Black Officer in a Buffalo Soldier Regiment: The Military Career of Charles Young

Black Officer in a Buffalo Soldier Regiment: The Military Career of Charles Young

Black Officer in a Buffalo Soldier Regiment: The Military Career of Charles Young

Black Officer in a Buffalo Soldier Regiment: The Military Career of Charles Young

Synopsis

An unheralded military hero, Charles Young (1864-1922) was the third black graduate of West Point, the first African American national park superintendent, the first black U. S. military attaché, the first African American officer to command a Regular Army regiment, and the highest-ranking black officer in the Regular Army until his death. Black Officer in a Buffalo Soldier Regiment tells the story of the man who-willingly or not-served as a standard-bearer for his race in the officer corps for nearly thirty years, and who, if not for racial prejudice, would have become the first African American general. Brian G. Shellum describes how, during his remarkable army career, Young was shuffled among the few assignments deemed suitable for a black officer in a white man's army-the Buffalo Soldier regiments, an African American college, and diplomatic posts in black republics such as Liberia. Nonetheless, he used his experience to establish himself as an exceptional cavalry officer. He was a colonel on the eve of the United States' entry into World War I, when serious medical problems and racial intolerance denied him command and ended his career. Shellum's book seeks to restore a hero to the ranks of military history; at the same time, it informs our understanding of the role of race in the history of the American military.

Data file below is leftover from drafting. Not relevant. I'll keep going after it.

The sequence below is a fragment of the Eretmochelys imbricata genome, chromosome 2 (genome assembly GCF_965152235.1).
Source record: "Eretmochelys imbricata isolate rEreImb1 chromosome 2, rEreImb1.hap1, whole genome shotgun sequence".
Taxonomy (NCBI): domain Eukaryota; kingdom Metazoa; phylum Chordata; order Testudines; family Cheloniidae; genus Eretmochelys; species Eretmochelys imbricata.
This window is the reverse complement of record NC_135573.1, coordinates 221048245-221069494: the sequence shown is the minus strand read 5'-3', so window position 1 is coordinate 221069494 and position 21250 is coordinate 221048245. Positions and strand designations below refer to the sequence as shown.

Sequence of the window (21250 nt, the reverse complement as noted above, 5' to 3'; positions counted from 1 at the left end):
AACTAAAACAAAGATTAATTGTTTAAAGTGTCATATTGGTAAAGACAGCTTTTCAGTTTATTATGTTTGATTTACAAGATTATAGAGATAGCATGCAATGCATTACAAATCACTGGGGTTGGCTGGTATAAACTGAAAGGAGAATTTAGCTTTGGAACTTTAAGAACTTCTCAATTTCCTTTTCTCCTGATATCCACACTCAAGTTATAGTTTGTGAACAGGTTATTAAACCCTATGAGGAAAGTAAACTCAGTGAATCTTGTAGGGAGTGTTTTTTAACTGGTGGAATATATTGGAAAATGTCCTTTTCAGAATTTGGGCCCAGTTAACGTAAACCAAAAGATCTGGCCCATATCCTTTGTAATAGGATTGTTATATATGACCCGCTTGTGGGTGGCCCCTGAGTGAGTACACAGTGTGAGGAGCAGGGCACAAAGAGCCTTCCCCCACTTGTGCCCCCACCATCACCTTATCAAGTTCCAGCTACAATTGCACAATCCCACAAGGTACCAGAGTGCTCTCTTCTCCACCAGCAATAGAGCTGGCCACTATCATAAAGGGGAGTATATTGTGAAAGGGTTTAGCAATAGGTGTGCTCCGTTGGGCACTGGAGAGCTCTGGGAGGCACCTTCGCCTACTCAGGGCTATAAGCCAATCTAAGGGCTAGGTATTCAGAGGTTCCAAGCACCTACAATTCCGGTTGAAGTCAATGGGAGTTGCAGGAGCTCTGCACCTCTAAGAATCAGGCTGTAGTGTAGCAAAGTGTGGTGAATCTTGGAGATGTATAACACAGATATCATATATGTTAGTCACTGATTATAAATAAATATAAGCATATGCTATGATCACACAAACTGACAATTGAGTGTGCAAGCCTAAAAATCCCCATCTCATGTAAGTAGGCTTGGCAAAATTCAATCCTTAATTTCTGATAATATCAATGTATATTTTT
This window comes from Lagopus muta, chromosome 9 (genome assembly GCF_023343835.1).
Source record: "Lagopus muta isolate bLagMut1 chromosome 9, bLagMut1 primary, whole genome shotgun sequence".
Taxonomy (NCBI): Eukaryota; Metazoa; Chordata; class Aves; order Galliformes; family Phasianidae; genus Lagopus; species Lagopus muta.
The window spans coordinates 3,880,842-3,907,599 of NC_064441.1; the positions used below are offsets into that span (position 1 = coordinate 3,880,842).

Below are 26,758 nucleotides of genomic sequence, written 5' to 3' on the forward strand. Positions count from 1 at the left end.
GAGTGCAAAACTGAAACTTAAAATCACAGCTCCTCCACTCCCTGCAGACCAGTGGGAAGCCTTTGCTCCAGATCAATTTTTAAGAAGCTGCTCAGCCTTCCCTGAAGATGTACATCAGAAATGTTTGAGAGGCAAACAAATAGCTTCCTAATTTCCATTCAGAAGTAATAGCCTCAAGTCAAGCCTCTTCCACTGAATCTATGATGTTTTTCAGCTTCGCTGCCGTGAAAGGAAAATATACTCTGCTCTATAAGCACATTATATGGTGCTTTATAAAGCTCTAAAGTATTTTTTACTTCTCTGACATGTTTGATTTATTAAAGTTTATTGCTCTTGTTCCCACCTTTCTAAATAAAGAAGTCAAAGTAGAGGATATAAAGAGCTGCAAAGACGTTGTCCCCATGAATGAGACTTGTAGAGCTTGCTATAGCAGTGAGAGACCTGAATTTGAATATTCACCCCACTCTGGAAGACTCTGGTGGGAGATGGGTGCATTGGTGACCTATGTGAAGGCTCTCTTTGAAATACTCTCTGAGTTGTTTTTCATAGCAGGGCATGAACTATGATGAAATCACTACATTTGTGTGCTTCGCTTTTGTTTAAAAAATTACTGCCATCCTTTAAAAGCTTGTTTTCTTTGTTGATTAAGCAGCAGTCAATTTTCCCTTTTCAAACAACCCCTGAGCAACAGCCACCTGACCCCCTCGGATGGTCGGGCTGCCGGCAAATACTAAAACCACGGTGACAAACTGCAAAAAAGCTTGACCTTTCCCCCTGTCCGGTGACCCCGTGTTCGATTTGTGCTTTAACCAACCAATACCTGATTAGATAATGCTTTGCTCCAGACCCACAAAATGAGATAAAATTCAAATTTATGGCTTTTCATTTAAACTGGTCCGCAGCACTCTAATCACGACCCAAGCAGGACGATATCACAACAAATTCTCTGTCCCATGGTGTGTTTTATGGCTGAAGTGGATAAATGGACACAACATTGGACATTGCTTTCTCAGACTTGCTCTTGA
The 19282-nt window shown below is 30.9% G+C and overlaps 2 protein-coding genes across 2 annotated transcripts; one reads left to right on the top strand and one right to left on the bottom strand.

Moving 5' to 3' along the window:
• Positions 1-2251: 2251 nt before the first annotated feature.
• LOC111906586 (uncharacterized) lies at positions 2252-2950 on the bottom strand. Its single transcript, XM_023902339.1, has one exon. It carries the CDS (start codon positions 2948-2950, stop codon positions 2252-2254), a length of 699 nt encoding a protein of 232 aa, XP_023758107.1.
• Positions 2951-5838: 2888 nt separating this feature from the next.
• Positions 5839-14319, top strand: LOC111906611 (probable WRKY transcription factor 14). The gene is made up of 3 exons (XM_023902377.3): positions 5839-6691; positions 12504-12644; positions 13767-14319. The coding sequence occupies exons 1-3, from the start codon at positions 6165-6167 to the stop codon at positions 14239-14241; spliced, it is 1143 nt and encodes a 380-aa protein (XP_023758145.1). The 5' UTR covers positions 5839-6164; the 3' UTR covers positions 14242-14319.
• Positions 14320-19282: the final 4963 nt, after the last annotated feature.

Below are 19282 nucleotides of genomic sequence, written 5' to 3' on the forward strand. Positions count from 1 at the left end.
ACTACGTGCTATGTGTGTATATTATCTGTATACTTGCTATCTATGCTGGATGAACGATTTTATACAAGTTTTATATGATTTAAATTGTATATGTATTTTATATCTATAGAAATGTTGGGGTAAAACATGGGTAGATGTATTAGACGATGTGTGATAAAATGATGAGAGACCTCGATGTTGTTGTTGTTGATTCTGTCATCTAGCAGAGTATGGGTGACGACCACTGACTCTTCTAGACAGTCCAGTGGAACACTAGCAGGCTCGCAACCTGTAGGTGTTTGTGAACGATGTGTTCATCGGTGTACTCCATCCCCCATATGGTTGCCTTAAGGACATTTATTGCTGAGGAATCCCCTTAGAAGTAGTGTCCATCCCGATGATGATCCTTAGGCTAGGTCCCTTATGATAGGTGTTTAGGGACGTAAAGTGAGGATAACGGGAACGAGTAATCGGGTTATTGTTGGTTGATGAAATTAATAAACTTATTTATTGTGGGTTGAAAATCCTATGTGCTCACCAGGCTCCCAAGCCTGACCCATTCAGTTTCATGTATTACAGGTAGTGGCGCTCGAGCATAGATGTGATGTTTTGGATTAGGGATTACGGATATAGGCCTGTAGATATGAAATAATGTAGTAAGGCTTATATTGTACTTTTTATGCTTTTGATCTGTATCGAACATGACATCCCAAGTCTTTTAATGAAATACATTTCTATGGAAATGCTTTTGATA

Excerpt

Charles Young is an unheralded military hero, whose rich life story, from 1864 to 1922, is virtually unknown to most Americans, African Americans included. Consider his extraordinary honors: third black graduate of West Point, first African American superintendent of one of our national parks, first black U.S. military attaché, first African American officer to command a Regular Army regiment, and highest-ranking black officer in the Regular Army until his death in 1922. Unlike the first two black academy graduates before him, Young went on to a long and distinguished military career and achieved the rank of colonel. For nearly thirty years he was the standard-bearer for his race in the officer corps. Only serious medical problems discovered on the eve of the U.S. entry into World War I—and racial prejudice—prevented him from becoming the first African American general.

Why have we overlooked this trail-blazing American? In my research about Charles Young, I discovered two reasons. The first is a lack of primary resources about the man. The second reason, which also explains the scarcity of research about the soldier and diplomat, is that Charles Young was black, isolated in a world where prejudice reigned and white people had power. It is my hope that further in-depth research about Charles Young will give him the prominent place in history he deserves.

In my first book, entitled Black Cadet in a White Bastion: Charles . . .

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